The provisional liquidators of SA Express want the high court to grant them more powers to enable them to make far-reaching decisions such as selling assets of the troubled state-owned airline as their work to scale down its aviation operations continues.
As provisional liquidators appointed by the High Court in Johannesburg, the powers of Aviwe Ndyamara and his team are limited. Among other powers, they may investigate the affairs of SA Express, safeguard its assets and engage affected parties of the airline, including 691 workers and creditors.
In other words, the liquidators assume both the authority of the board and executive management of SA Express – but don’t have the power to sell the airline’s assets to free up cash to pay creditors, who are owed more than R2.5-billion.
Ndyamara said he might launch a court application for the extension of his powers as a liquidator to enable him to sell SA Express assets, cancel aircraft leases and solicit or assess bids for the airline by potential buyers.
Even if the court accedes to his request, every major decision around assets of SA Express or its fate still requires approval from the government, which is the sole shareholder of the airline. Also, because SA Express is funded by public finances, its operations are governed by the Companies Act and Public Finance Management Act, which both give the government control of the airline.
The fate of SA Express, the second state-owned airline, whose flight routes typically serve SA’s smaller cities, remains unclear. Although the Department of Public Enterprises is in talks about whether SA Express should be rescued, its attention has been mainly on drafting a master plan to launch a new airline, which will emerge from SAA’s business rescue proceedings.
“The shareholder [the department] is having internal discussions about the future of both SAA and SA Express. There is a sentiment of a [SA Express] restructure that is possible, but as liquidators, we are waiting for a formal written response in regards to the position on SA Express,” Ndyamara, who was also involved in the liquidation of the now-defunct 1time Airline, said in a Business Maverick interview.
Ndyamara doesn’t have a view on whether the liquidation process should lead to the sale of SA Express to a private buyer, a fire sale of the airline’s assets in preparation for its death or a reinvestment by the government to restart SA Express after its operations were grounded from 18 March due to its financial challenges and Covid-19 travel bans.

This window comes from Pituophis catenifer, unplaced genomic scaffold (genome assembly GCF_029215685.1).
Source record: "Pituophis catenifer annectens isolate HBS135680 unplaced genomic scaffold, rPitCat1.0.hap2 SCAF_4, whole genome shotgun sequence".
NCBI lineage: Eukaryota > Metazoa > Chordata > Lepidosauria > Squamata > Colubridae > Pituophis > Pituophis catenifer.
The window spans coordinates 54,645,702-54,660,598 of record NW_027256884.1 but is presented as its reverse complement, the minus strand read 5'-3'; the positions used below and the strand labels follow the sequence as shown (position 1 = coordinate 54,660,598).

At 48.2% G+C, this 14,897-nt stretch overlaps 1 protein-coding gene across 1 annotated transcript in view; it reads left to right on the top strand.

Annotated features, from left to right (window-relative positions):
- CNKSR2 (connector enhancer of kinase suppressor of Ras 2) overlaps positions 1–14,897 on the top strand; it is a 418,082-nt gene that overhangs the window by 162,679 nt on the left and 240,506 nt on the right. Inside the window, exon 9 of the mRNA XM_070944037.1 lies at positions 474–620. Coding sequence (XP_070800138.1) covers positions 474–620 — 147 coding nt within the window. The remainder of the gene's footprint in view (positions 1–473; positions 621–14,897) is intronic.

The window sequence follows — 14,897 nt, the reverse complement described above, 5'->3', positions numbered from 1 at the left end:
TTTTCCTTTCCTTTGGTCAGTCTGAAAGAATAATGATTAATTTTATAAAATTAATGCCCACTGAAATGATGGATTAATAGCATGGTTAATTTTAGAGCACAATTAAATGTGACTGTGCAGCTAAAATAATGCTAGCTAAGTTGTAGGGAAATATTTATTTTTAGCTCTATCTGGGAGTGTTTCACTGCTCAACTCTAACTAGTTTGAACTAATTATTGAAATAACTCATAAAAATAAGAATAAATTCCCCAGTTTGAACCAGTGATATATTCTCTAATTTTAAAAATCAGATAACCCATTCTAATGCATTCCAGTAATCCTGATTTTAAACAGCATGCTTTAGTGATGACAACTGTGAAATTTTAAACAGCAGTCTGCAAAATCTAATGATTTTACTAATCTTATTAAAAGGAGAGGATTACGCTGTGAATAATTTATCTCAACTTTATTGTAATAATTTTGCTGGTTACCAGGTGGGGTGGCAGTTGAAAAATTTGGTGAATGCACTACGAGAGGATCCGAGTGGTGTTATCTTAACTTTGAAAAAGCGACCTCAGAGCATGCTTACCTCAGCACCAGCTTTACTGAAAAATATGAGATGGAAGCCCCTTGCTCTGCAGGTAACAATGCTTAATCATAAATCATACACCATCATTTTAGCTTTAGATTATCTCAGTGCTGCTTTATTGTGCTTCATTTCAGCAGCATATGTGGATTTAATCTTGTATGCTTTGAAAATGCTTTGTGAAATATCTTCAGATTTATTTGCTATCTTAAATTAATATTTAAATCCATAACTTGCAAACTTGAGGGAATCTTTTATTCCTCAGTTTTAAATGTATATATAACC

“We are far from having an end game. We are in the early stages and we have to familiarise ourselves with what is SA Express and assets the airline has, who are the creditors, and the quantum of creditor claims. We will then decide on the route that will be beneficial for creditors.”
Ndyamara was appointed on 29 April 2020 to lead a team of SA Express liquidators after the High Court in Johannesburg placed the airline under provisional liquidation. This follows the urgent court application by SA Express business rescue practitioners Phahlani Mkhombo and Daniel Terblanche to provisionally liquidate the airline because it had run out of cash to pay its debt and had no reasonable prospects of being rescued.
Affected parties have until 9 June to persuade the court on why SA Express should not be placed under final liquidation, which would result in the airline being permanently shut, causing all its 691 workers to lose their jobs.
Ndyamara said he might ask the court for an extension to the 9 June deadline because the work to investigate the affairs of SA Express is still ongoing and nowhere near finished.
“There is a possibility that the 9 June return date would be extended until we have completed our work as liquidators. We need to understand whether there would be investment [in the airline], a restart of operations, or sale of the airline. It is not practical for the process to be completed by 9 June,” he said. Ndyamara didn’t commit to a timeline on when his investigation of the airline’s operations might be completed. BM
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